Montana Landowners & Hunters Asked to Report Sightings of Dead or Dying Deer
GLASGOW, Mont. –-(Ammoland.com)- Scattered reports of white-tailed deer being found dead in recent weeks in parts of Montana Department of Fish, Wildlife & Parks Region 6 have prompted state biologists to enlist the help of landowners and hunters.
“Folks who are out in the field and notice deer that have recently died from unknown causes are asked to call our office in Glasgow at (406) 228-3700 to report the number of animals and the exact location,” said Region 6 Wildlife Program Manager Mark Sullivan.
“We’ve been awaiting the results of testing on several deer that have recently been found to determine whether they’ve died from epizootic hemorrhagic disease (EHD) or some other traceable cause,” Sullivan said.
“We just learned that a sample from one of the deer tested positive for EHD. There doesn’t appear to be reason for alarm, but we are seeing a few deer dying rather suspiciously. With help from the public, we hope to determine the extent of the incidents. It may not be widespread at all.”
EHD is an acute, infectious, often-fatal viral disease of some wild ruminants, especially white-tailed deer. The disease, characterized by extensive hemorrhaging, fever, and a resultant urge to be near or even immersed in temperature-controlling fresh water, has been responsible for significant die-offs over the years in the northern United States and southern Canada.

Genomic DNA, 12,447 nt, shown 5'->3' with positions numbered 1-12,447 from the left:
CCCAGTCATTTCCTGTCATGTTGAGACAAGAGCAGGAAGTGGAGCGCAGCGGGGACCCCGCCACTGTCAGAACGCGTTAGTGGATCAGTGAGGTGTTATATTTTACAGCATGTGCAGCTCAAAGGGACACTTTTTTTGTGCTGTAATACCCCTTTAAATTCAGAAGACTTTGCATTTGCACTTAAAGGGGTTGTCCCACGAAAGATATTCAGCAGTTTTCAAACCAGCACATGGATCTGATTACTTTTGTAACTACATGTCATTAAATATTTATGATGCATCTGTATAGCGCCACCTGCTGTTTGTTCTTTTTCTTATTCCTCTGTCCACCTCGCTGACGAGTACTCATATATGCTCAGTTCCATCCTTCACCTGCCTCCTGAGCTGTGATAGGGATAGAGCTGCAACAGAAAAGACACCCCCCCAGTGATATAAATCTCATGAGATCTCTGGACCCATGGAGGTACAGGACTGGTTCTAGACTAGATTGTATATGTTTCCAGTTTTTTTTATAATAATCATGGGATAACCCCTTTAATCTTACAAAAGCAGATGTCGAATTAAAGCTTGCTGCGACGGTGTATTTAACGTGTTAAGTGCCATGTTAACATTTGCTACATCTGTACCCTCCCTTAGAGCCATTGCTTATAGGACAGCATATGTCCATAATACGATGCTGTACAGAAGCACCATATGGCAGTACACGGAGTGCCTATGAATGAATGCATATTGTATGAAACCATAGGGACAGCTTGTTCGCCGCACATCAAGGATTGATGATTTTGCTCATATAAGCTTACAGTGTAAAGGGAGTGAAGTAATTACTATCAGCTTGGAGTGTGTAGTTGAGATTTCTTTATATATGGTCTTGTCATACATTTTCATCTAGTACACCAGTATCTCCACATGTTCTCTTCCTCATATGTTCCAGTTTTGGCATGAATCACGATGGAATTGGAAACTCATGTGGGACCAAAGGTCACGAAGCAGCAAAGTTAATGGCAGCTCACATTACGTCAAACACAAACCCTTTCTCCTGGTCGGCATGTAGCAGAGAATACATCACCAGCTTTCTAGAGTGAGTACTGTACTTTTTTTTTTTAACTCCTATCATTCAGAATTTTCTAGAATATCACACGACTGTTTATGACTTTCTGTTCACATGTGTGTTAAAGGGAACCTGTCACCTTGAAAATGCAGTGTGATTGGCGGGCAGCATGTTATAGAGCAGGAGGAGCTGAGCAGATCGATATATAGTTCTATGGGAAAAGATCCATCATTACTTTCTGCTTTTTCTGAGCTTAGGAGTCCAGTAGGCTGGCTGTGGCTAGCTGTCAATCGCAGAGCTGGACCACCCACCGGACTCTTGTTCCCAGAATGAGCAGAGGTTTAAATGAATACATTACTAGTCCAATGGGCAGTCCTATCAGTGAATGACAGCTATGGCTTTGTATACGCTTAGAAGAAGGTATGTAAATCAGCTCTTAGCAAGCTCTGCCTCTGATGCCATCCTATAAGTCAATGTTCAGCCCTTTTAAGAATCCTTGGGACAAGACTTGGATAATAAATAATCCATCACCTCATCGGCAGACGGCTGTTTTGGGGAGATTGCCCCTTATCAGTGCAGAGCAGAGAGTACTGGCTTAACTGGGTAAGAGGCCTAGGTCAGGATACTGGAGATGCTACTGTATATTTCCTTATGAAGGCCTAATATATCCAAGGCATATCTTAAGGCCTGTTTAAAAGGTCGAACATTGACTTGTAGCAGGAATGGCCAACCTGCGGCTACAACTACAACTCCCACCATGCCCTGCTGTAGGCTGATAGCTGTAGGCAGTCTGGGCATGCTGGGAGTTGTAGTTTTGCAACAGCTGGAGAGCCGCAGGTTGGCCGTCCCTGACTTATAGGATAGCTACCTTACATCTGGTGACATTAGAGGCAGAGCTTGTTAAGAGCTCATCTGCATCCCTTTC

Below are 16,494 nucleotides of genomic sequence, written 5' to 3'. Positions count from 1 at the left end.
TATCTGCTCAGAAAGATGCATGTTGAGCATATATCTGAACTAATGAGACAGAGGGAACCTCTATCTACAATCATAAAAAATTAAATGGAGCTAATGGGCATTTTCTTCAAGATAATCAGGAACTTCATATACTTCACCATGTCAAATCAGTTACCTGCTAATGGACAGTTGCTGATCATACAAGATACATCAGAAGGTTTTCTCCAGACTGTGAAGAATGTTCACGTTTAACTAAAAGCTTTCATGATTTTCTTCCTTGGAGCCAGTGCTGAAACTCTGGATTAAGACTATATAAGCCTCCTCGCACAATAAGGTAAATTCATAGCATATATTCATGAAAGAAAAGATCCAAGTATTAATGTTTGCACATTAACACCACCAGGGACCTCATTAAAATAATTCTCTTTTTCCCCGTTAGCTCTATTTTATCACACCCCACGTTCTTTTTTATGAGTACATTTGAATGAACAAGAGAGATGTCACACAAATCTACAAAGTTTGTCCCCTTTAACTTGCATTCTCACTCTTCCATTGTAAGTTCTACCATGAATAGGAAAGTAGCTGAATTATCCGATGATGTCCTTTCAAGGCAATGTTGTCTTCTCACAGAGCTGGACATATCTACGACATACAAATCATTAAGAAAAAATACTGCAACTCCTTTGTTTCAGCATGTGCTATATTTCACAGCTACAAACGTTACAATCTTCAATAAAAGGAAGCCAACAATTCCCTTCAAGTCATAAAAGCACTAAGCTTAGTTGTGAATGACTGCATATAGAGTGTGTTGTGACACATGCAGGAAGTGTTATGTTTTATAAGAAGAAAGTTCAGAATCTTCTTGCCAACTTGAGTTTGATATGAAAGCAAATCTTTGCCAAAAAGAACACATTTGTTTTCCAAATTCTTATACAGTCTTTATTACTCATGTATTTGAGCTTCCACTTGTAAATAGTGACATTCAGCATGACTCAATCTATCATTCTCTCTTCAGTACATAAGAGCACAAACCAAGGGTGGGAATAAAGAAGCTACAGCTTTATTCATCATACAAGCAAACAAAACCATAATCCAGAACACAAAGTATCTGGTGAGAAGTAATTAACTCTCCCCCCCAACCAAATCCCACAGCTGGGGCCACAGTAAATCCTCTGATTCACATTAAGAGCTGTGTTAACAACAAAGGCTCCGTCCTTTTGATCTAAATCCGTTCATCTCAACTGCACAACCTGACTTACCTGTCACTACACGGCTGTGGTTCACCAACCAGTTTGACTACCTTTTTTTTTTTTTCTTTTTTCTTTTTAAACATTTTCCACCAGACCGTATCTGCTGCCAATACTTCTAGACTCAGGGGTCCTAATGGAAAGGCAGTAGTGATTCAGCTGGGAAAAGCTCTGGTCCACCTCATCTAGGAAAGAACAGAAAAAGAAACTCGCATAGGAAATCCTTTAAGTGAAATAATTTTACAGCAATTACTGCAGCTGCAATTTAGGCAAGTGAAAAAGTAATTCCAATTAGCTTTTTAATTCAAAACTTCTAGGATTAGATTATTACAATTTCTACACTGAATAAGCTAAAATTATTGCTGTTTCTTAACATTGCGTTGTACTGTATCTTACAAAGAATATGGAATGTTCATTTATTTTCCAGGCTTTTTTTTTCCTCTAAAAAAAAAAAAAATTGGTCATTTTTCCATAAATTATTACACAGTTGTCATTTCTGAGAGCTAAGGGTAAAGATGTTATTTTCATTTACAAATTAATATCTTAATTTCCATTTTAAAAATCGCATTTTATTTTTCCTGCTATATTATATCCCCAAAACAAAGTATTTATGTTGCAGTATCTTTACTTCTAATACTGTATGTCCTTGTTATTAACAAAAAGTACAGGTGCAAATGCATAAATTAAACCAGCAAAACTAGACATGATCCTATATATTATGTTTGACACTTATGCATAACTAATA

A similar hemorrhagic disease commonly called bluetongue also occurs throughout the U.S. and Canada, but the two diseases are clinically different. Both diseases can affect mule deer and pronghorn antelope, but not as commonly as white-tailed deer.
Outbreaks of EHD and bluetongue most commonly occur during the summer and early fall, and animals typically develop signs of EHD about a week after exposure. Along with dead deer, landowners and hunters are asked to watch for deer that have lost their fear of humans, may be weak and salivating excessively or are semiconscious.
In cases of bluetongue, hemorrhaging and lack of oxygen in the blood may result in blue coloration in the animal’s mouth. Overall, the hemorrhages from these diseases range widely in size and involve a variety of different tissues and organs. Infected animals usually die within 36 hours of showing symptoms.
At this point there is no known treatment or control of these diseases, which researchers say have not been found to affect humans. EHD is spread by tiny biting flies, so a hard frost that kills these insects ends the spread of any ongoing outbreaks.
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